Death of X #4
by Charles Soule, Jeff Lemire, Aaron Kuder, Javier Garron, Morry Hollowell, and Jay David Ramos
“Wow” is pretty much all that can be said after reading Death of X #4. This is not a good “wow.” This is the kind of “wow” that leaves you angrily speechless, or cheated. To say that this mini-series was underwhelming prior to the final issue is an understatement, but the end of it is probably one of the most mind-numbingly, odd things that Marvel has published in recent years. Cyclops didn’t die this issue, good storytelling did.
Charles Soule and Jeff Lemire are both very good writers. Lemire has struggled at times on Extraordinary X-Men, but almost any other book in his catalog is excellent. Death of X is not one of those books that falls into his excellent category. This issue is a big slap in the face to anyone who is a fan of Cyclops, the X-Men, or continuity in comics. One huge problem with this issue, and series for that matter, is how characters acted. They didn’t seem to have the same voice and appeared to be acting out to further the plot. This continues in this issue as Storm delivers an eulogy for a man she despises. Even in the stories told now, it makes no sense why a character like Sunfire is known as a traitor for helping Cyclops, but Magik, who also helped Scott is not; these things just don’t add up. Since the eight month gap between Secret Wars and current books, Cyclops has been called Hitler, by Amadeus Cho and reviled by his teammates and said he ruined everything. After the reading of this issue, if you feel yourself scratching your head, you’re not alone. It’s hard to grasp what the writers were going for here as Scott’s actions seem pretty reasonable. There is certainly nothing to warrant comparisons to one of the biggest villains/monsters the world has ever seen. There is a twist in this book, but it’s something that any reader should have suspected since the first issue. This was disappointing in every sense of the word. There was an opportunity to tell a great story, but it was squandered with lackluster writing, bad pacing, and an overall lack of enjoyment while reading.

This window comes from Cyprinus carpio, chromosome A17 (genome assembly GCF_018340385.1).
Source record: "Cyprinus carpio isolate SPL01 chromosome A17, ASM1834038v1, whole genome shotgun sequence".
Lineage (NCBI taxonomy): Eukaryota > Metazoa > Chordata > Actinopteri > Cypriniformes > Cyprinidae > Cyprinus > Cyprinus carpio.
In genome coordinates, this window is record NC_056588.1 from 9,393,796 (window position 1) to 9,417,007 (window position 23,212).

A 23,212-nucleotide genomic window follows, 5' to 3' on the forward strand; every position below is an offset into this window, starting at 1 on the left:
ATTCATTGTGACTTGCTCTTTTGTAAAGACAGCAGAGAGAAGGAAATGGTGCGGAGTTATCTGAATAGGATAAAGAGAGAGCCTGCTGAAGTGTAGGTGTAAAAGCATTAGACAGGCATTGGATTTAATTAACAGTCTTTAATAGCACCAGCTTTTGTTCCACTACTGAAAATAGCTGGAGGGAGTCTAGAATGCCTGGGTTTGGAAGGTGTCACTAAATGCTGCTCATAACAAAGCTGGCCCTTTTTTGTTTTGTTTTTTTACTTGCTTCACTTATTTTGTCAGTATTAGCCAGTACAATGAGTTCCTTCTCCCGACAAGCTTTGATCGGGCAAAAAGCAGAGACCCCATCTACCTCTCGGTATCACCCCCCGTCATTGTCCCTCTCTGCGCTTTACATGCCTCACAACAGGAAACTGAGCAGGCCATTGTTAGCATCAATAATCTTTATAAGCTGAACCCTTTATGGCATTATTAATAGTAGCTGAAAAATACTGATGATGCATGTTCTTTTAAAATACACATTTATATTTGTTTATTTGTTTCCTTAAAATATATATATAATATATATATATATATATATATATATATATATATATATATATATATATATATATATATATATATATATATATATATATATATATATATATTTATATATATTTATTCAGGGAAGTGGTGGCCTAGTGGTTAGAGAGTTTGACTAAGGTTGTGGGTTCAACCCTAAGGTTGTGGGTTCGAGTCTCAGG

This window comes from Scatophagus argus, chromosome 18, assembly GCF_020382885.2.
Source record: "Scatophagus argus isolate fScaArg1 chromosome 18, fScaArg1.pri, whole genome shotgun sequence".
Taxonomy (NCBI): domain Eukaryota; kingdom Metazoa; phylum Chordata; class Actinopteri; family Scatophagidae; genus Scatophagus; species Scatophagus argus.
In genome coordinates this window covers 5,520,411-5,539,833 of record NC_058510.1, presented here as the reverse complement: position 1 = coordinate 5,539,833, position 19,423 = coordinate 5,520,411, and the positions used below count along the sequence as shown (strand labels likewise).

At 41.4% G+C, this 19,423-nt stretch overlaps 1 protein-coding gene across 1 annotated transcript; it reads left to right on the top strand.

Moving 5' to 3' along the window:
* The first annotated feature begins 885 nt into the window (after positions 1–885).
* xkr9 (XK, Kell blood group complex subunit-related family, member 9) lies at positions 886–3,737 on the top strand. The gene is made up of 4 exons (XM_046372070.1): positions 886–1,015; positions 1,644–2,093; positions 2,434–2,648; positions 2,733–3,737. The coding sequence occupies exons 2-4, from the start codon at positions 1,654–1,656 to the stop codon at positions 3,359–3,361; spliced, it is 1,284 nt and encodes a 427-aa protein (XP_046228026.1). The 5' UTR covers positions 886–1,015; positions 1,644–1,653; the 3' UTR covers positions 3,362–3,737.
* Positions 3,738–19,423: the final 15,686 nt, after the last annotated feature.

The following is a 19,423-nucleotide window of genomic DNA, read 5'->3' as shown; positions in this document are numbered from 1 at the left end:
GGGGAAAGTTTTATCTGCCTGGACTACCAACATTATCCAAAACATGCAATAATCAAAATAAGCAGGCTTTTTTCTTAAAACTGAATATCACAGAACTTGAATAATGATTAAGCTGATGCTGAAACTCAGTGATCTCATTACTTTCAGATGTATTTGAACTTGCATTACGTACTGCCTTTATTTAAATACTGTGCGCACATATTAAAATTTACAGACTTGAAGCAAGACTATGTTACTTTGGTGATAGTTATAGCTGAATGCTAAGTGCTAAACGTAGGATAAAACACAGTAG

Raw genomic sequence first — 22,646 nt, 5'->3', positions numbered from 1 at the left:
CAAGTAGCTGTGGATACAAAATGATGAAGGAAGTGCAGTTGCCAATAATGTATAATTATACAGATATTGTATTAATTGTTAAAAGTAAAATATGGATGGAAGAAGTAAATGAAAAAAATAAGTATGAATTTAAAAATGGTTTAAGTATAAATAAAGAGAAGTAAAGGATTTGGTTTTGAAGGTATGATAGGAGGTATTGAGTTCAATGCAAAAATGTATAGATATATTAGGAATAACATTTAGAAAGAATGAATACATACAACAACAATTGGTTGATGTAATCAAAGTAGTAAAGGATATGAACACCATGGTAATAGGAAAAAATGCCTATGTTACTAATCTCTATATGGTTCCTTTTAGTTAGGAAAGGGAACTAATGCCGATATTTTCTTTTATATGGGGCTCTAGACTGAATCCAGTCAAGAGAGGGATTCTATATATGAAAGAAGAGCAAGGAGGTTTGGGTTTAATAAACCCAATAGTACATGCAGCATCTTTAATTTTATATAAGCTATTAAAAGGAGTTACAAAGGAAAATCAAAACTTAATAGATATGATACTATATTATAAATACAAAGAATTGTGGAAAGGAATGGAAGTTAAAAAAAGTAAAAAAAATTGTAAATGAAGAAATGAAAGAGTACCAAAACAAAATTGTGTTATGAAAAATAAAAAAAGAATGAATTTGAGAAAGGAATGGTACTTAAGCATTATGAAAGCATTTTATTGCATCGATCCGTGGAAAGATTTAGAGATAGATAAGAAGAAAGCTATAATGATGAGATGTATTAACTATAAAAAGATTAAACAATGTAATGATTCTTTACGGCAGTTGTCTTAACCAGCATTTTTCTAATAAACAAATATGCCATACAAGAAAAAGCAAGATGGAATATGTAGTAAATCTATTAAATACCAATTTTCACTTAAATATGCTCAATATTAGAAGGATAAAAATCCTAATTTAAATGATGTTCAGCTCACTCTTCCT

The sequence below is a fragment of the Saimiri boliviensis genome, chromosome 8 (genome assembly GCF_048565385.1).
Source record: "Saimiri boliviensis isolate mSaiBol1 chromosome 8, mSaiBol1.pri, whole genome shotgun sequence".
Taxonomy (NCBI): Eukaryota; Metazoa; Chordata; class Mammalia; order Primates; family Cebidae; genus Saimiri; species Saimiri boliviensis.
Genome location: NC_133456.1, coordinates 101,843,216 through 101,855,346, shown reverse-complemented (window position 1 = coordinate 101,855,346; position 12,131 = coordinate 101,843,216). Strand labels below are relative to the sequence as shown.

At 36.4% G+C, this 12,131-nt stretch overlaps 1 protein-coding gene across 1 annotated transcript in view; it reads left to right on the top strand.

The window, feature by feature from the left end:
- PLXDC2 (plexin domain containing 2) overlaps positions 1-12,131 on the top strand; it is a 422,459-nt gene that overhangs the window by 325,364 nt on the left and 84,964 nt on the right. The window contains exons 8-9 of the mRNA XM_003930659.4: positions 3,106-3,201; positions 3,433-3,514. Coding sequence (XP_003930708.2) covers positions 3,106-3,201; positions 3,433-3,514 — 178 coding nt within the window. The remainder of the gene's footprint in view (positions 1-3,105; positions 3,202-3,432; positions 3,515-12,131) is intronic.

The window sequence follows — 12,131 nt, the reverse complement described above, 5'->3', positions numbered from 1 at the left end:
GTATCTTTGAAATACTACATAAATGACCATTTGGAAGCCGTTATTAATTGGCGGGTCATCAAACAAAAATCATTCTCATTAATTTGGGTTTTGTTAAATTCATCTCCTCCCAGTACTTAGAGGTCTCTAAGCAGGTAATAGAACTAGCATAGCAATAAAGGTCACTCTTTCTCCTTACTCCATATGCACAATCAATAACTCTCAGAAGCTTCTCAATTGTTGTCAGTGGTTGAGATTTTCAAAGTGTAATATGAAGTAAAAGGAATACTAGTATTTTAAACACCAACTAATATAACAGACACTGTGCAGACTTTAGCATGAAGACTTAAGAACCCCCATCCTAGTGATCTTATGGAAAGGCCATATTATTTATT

The pencils this issue are handled by Aaron Kuder and Javier Garron with colors by Morry Hollowell and Jay David Ramos. For the most part, the pencils are fine. There are a couple of panels where characters faces seem a bit distorted, but the art is really the only redeeming thing this issue. As a character succumbs to the effects of the Terrigen cloud, Kuder and Garron do a very nice job of making it seem as gross, painful, and disgusting as possible, complete with gross boils all over his skin. The panels where Scott goes to face off against the Inhumans are also drawn very well. Even a small panel of Cyclops’ outstretched arm feeling the rain falling down, is a well drawn panel that shows the character at an extremely proud moment.
One of the standouts in this series has been colorist Morry Hollowell. He’s teamed up with Jay David Ramos, and as usual, they produce some excellent colors. As the Terrigen cloud changes from a green to a red, the colorists excel at drawing your eye to their work. This has been a breakout series for Hollowell and he definitely deserves some recognition for what he’s done here.
“Disappointed” isn’t a big enough word to use after reading this issue. The writing seems very uneven and ridiculous at times. Characters were stomped on for dramatic effect and it comes off terrible. If ever there was a book to skip on the shelves, Death of X #4 is it.